Retheorising Distributed Leadership through Epistemic Injustice

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Existing distributed leadership theories and models have been dominantly focusing on distributing fiscal, material, and human resources to maximise school performance. The impact of distributed leadership on school effectiveness appears controversial. Critical scholars assert that using distributed leadership to promote trust and democracy is a self-fulfilling prophecy orchestrated by formal leaders. Micropolitics and power abuse can happen in distributed leadership if epistemic injustice is not explicitly addressed. To avoid making distributed leadership a new managerial tool, a re-theorisation is needed to drive distributed leadership towards epistemic reciprocity.
In this conceptual paper, we retheorise distributed leadership through the lens of epistemic injustice. Drawing on three concepts of testimonial, hermeneutical, and systemic injustice, we analysed how school members may be silenced or rejected as knowledge contributors in distributed leadership due to their deflated credibility, the lack of concepts or language, and the systemic discrimination.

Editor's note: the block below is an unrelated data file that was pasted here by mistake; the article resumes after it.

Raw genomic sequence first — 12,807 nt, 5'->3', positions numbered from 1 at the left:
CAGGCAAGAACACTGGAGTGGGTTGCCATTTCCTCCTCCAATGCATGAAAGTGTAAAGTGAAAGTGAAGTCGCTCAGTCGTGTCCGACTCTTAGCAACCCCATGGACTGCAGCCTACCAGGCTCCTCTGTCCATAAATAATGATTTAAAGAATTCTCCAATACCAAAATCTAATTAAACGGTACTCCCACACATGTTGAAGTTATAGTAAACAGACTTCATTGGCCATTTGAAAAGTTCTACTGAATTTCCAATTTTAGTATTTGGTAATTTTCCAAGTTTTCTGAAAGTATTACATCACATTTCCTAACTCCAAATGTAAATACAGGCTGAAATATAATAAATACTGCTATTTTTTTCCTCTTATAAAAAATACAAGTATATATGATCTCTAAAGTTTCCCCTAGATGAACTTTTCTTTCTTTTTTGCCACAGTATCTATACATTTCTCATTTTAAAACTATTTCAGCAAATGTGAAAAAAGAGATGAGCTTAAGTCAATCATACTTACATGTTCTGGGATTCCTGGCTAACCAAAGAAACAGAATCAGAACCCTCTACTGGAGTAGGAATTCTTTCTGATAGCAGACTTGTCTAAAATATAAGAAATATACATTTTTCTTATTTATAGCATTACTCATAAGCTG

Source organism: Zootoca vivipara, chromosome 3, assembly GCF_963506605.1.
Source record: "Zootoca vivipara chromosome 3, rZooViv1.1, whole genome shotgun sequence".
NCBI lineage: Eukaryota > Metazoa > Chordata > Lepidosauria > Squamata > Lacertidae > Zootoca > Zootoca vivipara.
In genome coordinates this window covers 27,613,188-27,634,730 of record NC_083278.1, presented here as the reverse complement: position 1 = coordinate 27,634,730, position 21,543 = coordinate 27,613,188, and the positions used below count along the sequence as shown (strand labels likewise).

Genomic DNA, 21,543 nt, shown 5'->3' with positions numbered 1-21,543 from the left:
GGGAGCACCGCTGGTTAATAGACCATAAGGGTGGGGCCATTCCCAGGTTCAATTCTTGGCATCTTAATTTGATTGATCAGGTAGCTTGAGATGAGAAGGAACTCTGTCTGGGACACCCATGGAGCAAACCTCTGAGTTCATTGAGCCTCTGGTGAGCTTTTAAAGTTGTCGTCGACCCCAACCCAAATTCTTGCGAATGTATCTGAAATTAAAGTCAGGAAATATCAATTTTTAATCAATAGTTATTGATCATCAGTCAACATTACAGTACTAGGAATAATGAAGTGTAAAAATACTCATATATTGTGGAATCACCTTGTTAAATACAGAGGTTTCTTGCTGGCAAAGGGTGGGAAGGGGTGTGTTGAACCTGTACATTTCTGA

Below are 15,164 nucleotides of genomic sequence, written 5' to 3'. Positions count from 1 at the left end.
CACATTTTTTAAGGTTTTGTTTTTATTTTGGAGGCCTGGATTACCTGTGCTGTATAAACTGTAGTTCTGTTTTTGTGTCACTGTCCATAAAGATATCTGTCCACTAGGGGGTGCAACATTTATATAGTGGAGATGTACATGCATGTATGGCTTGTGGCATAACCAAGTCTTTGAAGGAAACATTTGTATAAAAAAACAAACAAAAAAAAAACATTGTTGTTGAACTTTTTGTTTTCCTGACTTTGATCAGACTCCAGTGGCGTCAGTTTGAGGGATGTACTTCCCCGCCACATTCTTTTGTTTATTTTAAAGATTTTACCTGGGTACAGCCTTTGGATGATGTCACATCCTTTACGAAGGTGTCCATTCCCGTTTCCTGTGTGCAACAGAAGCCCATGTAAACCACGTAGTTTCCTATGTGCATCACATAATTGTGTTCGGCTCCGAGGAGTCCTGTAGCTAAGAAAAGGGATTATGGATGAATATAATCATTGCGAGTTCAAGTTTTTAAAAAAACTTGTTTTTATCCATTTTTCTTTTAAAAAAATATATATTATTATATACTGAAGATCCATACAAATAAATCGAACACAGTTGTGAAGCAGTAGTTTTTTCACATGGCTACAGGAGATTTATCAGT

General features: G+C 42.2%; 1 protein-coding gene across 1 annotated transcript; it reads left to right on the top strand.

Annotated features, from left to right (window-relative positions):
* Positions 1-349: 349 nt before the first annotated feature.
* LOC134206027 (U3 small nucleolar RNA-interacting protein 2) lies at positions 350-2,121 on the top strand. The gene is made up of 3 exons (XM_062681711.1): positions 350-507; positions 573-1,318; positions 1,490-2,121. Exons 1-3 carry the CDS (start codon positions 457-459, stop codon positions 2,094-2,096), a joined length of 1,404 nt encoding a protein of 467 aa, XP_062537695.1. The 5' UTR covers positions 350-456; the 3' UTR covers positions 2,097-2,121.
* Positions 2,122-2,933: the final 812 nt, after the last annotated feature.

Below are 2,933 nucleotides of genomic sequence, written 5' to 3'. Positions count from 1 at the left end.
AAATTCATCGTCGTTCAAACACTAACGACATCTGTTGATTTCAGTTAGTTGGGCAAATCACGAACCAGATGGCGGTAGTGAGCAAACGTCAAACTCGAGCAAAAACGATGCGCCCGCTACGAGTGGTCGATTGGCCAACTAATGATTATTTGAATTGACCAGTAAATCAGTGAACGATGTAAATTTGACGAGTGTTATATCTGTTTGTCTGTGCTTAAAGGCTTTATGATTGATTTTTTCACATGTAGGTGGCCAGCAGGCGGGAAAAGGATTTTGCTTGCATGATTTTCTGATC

Driving distributed leadership towards epistemic justice and reciprocity, we propose three approaches: building trust and self-trust; re-distributing epistemic resources; and reconfiguring relational justice. This paper makes a theoretical contribution by explicating why and how epistemic injustice is done to marginalised individuals and groups in distributed leadership. It also serves as the theoretical foundation for future empirical investigations.
Original languageEnglish
JournalEducational Management Administration & Leadership
Publication statusAcceptance date - 18 May 2021

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